pain management

Pain Awareness Month

Pain Awareness Month is observed annually in September. The month is dedicated to raising awareness about pain and its management. The International Association for the Study of Pain (IASP) and the American Pain Society (APS) designated September as Pain Awareness Month to increase public awareness of pain and its effects. The theme for Pain Awareness Month 2016 is: “Pain is Real. Pain is Real. Pain is Real.”

In September, the world comes together to recognize pain disorders. With chronic pain affecting an estimated 100 million Americans and costing the U.S. economy $635 billion each year, there are many reasons to take action. Whether you are a health professional, a caregiver, or a person living with pain, you can be part of the solution. Visit the National Pain Report to find resources and information on pain awareness.

Statistics about pain

First, some statistics. According to the American Chronic Pain Association, chronic pain is a condition that affects more than 100 million Americans. In fact, it’s estimated that more than 25 million people in the US alone suffer from some form of chronic pain. And the numbers continue to climb. In the United States, it is estimated that the costs of treating chronic pain are more than the costs of heart disease, diabetes, and cancer combined. Pain is a problem that is affecting more and more people and in some cases, it can be debilitating. In fact, according to the American Pain Foundation, more than 60 million Americans suffer from chronic pain. And yet, many still suffer in silence because they are either too embarrassed to speak about their pain or they have been told that it’s all in their head.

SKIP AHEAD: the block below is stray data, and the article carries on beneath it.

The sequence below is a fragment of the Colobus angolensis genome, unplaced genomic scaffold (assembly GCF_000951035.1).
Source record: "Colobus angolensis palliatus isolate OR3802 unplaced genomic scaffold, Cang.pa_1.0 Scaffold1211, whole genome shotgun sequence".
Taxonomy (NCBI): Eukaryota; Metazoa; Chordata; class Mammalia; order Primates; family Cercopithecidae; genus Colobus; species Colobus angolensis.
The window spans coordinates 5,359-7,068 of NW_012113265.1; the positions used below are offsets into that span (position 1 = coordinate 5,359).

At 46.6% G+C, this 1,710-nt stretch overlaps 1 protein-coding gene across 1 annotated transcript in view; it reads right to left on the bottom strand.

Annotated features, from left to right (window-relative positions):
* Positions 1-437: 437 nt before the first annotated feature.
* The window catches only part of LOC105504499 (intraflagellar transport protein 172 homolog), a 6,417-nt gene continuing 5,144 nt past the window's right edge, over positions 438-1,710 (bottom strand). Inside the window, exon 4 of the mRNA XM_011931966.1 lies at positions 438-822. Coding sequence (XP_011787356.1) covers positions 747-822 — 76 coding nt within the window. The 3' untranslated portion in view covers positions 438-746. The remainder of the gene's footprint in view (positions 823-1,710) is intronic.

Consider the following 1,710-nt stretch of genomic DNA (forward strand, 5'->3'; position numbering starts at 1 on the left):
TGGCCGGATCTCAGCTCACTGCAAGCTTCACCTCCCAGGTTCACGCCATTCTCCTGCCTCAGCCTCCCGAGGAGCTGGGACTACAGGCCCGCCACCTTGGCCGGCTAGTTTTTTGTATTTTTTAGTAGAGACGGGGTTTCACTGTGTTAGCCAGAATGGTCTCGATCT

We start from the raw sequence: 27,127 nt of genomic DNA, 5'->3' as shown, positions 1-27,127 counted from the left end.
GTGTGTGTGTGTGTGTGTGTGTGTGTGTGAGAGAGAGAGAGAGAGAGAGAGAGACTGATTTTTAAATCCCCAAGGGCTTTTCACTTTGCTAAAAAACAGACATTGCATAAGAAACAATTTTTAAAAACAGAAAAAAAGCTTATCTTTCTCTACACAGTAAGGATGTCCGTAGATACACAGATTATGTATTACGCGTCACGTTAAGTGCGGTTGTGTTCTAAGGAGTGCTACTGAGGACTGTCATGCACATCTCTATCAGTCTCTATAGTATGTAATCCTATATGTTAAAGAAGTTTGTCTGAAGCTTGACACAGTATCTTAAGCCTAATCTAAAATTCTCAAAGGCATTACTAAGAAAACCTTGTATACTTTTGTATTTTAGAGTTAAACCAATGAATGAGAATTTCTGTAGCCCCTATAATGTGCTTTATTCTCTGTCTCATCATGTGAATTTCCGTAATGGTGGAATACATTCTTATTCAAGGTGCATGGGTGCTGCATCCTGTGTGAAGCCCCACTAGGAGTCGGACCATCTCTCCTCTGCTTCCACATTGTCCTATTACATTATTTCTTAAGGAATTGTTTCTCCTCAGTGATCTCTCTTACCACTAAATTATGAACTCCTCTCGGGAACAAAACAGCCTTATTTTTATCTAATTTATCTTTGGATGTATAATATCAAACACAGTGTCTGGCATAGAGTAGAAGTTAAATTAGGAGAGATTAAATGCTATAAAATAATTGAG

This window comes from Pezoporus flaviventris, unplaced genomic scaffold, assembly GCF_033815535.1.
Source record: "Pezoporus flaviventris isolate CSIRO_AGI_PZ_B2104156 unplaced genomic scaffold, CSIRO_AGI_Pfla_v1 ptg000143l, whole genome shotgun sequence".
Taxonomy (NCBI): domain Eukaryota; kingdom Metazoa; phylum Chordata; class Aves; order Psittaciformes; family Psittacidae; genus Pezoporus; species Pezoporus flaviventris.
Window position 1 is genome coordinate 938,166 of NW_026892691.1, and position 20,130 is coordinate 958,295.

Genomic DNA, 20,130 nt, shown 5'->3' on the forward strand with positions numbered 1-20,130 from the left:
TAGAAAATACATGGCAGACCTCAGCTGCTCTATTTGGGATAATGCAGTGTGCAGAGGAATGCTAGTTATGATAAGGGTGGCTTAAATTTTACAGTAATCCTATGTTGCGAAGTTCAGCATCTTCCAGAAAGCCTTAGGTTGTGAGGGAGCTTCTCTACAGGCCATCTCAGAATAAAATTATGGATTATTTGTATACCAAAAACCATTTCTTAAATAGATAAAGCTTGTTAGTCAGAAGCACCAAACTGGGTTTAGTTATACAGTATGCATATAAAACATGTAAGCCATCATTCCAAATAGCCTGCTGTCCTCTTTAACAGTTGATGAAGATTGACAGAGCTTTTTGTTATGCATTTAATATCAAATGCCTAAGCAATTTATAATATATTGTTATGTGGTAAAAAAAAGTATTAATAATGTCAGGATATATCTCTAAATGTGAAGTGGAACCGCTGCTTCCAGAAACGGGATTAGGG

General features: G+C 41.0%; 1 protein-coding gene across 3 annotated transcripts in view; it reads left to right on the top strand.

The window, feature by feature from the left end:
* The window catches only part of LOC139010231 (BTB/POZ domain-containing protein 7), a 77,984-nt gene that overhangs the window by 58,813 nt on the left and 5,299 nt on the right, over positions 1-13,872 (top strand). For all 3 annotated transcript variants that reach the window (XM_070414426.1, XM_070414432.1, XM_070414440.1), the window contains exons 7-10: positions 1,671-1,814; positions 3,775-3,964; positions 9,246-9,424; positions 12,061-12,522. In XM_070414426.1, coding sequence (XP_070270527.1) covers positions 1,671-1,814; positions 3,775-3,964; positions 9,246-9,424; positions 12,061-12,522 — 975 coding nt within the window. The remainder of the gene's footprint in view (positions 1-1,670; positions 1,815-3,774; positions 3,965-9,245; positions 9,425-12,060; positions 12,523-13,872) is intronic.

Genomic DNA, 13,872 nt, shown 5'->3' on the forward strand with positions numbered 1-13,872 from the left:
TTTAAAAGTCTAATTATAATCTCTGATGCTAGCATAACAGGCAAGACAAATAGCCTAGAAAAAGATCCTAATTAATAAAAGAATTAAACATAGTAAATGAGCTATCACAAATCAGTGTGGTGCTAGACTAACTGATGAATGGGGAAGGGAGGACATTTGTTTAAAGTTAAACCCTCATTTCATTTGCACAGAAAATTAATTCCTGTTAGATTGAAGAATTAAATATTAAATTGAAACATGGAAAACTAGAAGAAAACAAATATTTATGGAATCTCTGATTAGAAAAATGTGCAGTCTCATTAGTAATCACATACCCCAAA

What pain actually is?

To understand Pain Awareness Month, it’s best to understand what pain is and how it works. Pain is a complex phenomenon, and there are many different sources of pain. Pain is felt in response to a stimulus, meaning it’s a physical sensation. It can range from a mild ache to severe agony, and it’s a warning sign that something is wrong with your body. The purpose of pain is to alert you to a problem and motivate you to take action. Pain can affect any part of your body, but it is commonly associated with damaged tissues, such as cuts, burns, and muscle tears.

Pain is an unpleasant sensory and emotional experience. It is the unpleasantness that causes us to recoil from a painful stimulus. The word pain generally refers to nociceptive pain (due to injury or damage of tissues), or neuropathic pain (such as nerve damage). Nociceptive pain is usually well localized, while neuropathic pain is typically more diffuse. The word pain is often used in the narrow sense of physical pain, but it can also have psychological or emotional dimensions. It can exist for a variety of reasons, such as a symptom of an underlying disease or a side effect of a medication.

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